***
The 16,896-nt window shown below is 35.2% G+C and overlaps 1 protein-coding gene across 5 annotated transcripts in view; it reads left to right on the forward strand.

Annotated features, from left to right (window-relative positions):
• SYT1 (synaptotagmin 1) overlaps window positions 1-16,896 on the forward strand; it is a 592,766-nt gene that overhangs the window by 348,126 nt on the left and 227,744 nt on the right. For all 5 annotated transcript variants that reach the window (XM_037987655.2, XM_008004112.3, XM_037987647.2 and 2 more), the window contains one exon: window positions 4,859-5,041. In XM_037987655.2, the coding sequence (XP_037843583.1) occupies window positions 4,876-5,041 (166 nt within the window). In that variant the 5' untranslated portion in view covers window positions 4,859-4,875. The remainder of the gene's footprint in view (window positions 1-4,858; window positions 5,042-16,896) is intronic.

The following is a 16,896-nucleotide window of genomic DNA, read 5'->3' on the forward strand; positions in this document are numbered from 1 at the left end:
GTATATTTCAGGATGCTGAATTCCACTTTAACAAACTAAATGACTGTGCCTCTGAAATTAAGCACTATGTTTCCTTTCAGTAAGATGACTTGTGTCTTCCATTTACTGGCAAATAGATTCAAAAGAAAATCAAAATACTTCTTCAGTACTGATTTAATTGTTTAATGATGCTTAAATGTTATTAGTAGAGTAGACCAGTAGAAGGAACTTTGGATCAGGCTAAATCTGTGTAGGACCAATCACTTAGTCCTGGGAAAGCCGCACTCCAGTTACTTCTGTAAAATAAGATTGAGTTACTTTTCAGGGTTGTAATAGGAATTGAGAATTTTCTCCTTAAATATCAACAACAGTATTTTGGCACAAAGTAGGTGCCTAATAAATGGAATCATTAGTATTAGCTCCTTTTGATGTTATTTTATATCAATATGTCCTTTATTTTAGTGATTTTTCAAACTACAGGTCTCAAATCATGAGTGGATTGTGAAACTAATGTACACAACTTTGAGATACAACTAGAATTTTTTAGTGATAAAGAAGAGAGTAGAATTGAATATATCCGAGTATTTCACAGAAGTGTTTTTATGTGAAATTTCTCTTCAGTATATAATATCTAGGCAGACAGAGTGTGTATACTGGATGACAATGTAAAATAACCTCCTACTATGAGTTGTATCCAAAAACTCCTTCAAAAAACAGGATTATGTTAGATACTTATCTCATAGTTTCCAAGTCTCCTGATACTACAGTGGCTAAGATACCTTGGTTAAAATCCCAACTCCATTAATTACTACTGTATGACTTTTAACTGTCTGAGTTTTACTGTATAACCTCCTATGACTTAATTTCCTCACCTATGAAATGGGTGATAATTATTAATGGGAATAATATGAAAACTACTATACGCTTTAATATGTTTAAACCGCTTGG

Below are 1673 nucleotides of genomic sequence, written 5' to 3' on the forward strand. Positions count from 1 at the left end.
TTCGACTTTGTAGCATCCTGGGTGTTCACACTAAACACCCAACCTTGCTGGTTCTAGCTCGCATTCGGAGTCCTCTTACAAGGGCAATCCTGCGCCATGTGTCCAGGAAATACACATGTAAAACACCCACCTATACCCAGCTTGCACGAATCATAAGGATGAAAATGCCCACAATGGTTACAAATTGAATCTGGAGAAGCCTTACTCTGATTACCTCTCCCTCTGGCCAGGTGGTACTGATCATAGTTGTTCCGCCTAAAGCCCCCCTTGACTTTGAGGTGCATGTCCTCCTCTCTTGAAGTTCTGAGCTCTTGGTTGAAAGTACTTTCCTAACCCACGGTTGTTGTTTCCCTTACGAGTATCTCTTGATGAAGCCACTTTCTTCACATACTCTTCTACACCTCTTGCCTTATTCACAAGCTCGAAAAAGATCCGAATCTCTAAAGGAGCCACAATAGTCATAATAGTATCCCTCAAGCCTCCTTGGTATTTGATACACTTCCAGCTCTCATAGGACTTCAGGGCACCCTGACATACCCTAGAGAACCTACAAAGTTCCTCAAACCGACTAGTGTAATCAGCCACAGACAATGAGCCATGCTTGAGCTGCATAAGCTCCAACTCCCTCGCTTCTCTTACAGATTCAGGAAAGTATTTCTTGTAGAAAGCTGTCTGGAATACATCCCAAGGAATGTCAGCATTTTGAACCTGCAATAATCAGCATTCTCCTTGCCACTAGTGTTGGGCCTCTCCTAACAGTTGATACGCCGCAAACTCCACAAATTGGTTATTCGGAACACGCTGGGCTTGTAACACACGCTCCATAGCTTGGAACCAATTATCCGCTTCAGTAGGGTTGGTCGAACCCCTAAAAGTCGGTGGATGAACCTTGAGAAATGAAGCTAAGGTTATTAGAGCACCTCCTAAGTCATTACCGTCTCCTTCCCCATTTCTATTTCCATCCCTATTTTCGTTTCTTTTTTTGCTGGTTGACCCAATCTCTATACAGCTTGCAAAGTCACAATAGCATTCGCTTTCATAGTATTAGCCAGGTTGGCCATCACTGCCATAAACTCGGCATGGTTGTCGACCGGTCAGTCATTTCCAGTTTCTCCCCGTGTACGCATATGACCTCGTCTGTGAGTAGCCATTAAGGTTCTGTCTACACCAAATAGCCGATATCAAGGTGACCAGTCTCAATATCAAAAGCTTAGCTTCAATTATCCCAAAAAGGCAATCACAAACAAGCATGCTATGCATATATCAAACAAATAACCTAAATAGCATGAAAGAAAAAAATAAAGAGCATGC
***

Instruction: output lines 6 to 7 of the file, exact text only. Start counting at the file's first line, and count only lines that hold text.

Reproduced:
Below are 1673 nucleotides of genomic sequence, written 5' to 3' on the forward strand. Positions count from 1 at the left end.
TTCGACTTTGTAGCATCCTGGGTGTTCACACTAAACACCCAACCTTGCTGGTTCTAGCTCGCATTCGGAGTCCTCTTACAAGGGCAATCCTGCGCCATGTGTCCAGGAAATACACATGTAAAACACCCACCTATACCCAGCTTGCACGAATCATAAGGATGAAAATGCCCACAATGGTTACAAATTGAATCTGGAGAAGCCTTACTCTGATTACCTCTCCCTCTGGCCAGGTGGTACTGATCATAGTTGTTCCGCCTAAAGCCCCCCTTGACTTTGAGGTGCATGTCCTCCTCTCTTGAAGTTCTGAGCTCTTGGTTGAAAGTACTTTCCTAACCCACGGTTGTTGTTTCCCTTACGAGTATCTCTTGATGAAGCCACTTTCTTCACATACTCTTCTACACCTCTTGCCTTATTCACAAGCTCGAAAAAGATCCGAATCTCTAAAGGAGCCACAATAGTCATAATAGTATCCCTCAAGCCTCCTTGGTATTTGATACACTTCCAGCTCTCATAGGACTTCAGGGCACCCTGACATACCCTAGAGAACCTACAAAGTTCCTCAAACCGACTAGTGTAATCAGCCACAGACAATGAGCCATGCTTGAGCTGCATAAGCTCCAACTCCCTCGCTTCTCTTACAGATTCAGGAAAGTATTTCTTGTAGAAAGCTGTCTGGAATACATCCCAAGGAATGTCAGCATTTTGAACCTGCAATAATCAGCATTCTCCTTGCCACTAGTGTTGGGCCTCTCCTAACAGTTGATACGCCGCAAACTCCACAAATTGGTTATTCGGAACACGCTGGGCTTGTAACACACGCTCCATAGCTTGGAACCAATTATCCGCTTCAGTAGGGTTGGTCGAACCCCTAAAAGTCGGTGGATGAACCTTGAGAAATGAAGCTAAGGTTATTAGAGCACCTCCTAAGTCATTACCGTCTCCTTCCCCATTTCTATTTCCATCCCTATTTTCGTTTCTTTTTTTGCTGGTTGACCCAATCTCTATACAGCTTGCAAAGTCACAATAGCATTCGCTTTCATAGTATTAGCCAGGTTGGCCATCACTGCCATAAACTCGGCATGGTTGTCGACCGGTCAGTCATTTCCAGTTTCTCCCCGTGTACGCATATGACCTCGTCTGTGAGTAGCCATTAAGGTTCTGTCTACACCAAATAGCCGATATCAAGGTGACCAGTCTCAATATCAAAAGCTTAGCTTCAATTATCCCAAAAAGGCAATCACAAACAAGCATGCTATGCATATATCAAACAAATAACCTAAATAGCATGAAAGAAAAAAATAAAGAGCATGC